I was lucky enough to win an early copy of this amazing book via Readers First, so thank you to them and Hot Key Books for making it available. However, my reviews, as always, are still my honest opinion.
Trigger warnings: rape, sexual abuse, PTSD, substance abuse, sexual abuse, sex trafficking, murder and graphic violence
Aster. Violet. Tansy. Mallow. Clementine.
Sold as children. Branded by cursed markings. Trapped in a life they never would have chosen.
When Aster’s sister Clementine accidentally murders a man, the girls risk a dangerous escape and harrowing journey to find freedom, justice, and revenge – in a country that wants them to have none of those things. Pursued by the land’s most vicious and powerful forces – both living and dead – their only hope lies in a bedtime story passed from one girl to another, a story that only the youngest or most desperate would ever believe.
It’s going to take more than luck for them all to survive.
On Readers First, I got to read the first two chapters in order to give my first impression of the book and boy, was I hooked. It was instantly addictive, tantalising and suspenseful, which kept me reading well into the night.
This is such an intriguing book in terms of genre, with a mix of historical fiction, dystopias western, adventure, action, romance and fantasy, which makes it sound like a melting pot about to boil over, but it somehow works. For me, this is down to the fact that it reads like no other YA fantasy. The brutality of the world matches the western feel of the whole plot, whereas the touches of romance add a bit of a light touch in an otherwise dark story.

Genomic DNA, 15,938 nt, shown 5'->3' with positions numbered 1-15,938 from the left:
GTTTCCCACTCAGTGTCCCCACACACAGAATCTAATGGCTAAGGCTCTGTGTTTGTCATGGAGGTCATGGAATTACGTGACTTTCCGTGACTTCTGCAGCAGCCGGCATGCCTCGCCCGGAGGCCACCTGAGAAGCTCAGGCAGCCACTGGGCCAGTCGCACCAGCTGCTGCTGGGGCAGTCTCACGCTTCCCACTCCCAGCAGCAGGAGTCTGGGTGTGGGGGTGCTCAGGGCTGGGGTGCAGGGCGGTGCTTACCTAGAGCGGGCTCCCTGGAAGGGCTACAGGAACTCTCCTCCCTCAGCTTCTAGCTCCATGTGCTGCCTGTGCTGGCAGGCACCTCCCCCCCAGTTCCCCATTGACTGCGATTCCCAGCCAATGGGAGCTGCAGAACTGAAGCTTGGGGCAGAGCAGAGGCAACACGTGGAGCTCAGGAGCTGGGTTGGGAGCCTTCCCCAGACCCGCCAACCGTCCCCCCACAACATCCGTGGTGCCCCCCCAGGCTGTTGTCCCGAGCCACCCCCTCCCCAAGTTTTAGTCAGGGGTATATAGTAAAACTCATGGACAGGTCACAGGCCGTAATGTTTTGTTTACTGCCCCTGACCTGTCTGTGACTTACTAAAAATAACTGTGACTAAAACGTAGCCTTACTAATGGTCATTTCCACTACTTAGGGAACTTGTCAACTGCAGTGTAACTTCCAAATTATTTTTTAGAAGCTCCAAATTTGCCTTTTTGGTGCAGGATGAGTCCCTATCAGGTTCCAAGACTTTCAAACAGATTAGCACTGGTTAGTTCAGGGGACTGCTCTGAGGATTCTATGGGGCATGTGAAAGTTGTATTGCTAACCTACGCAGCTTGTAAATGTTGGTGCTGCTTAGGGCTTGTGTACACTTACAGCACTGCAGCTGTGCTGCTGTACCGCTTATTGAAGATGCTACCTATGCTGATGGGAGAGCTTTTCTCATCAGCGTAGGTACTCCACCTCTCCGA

Davis’ world-building was really good for me, as it never felt like she was overpowering the reader with information, just drip-feeding it as and when it was needed for the plot. However, I loved the hints and subtle building of this brutal but brilliant world that I hope to explore more in the sequel.
Clementine and Aster have such vivid voices that instantly made me connect with them and rage against their awful situation. I loved Aster as a protagonist who was fiercely protective over her sister, linking perfectly to the strong theme of sisterhood and Her rage was so justified and relatable, making a really refreshing change from some meek and mild protagonists of other books. Aster is from such an awful situation that her rage never felt overzealous and provided meaningful motive to some of her more morally grey actions.
The feminist message of finding strength in sisterhood was something that I particularly loved about this book. Here, the girls fight for and help each other because of genuine care and respect, showing the importance of found family and the brilliance of women uplifting other women. Far too often, women are portrayed as being ‘better’ because they ‘aren’t like the other girls’, something which this book rips to shreds, showing how we never fully know everyone’s inner struggles.
Thank you again to Readers First and Hot Key Books for running such a lovely competition and I’m honoured to have been able to read this incredible book early.